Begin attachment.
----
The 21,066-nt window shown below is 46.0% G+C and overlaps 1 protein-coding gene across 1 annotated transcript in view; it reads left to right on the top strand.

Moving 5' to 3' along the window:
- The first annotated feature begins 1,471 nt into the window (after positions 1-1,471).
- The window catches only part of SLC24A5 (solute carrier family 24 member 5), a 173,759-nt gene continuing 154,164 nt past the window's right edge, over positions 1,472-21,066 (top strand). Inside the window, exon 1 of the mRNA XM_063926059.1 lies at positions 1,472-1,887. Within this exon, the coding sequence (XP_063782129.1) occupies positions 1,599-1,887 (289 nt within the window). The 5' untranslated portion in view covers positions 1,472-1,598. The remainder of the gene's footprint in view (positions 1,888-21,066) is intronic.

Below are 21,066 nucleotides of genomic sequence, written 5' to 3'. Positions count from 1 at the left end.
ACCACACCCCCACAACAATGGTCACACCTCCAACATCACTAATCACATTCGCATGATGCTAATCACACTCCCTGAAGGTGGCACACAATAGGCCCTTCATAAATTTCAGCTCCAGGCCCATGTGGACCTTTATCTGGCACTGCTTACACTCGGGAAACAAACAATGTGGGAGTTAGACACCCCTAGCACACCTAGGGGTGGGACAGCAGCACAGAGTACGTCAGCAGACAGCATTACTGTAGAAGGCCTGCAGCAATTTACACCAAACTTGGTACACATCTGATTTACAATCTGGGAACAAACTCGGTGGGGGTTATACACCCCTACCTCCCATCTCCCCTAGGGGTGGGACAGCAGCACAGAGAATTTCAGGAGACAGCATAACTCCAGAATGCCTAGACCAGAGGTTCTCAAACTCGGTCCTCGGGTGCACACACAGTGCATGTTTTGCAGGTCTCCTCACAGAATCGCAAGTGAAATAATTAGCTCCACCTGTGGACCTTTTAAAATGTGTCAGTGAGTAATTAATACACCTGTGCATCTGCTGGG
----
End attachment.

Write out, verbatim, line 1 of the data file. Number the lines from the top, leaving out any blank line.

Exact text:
The 21,066-nt window shown below is 46.0% G+C and overlaps 1 protein-coding gene across 1 annotated transcript in view; it reads left to right on the top strand.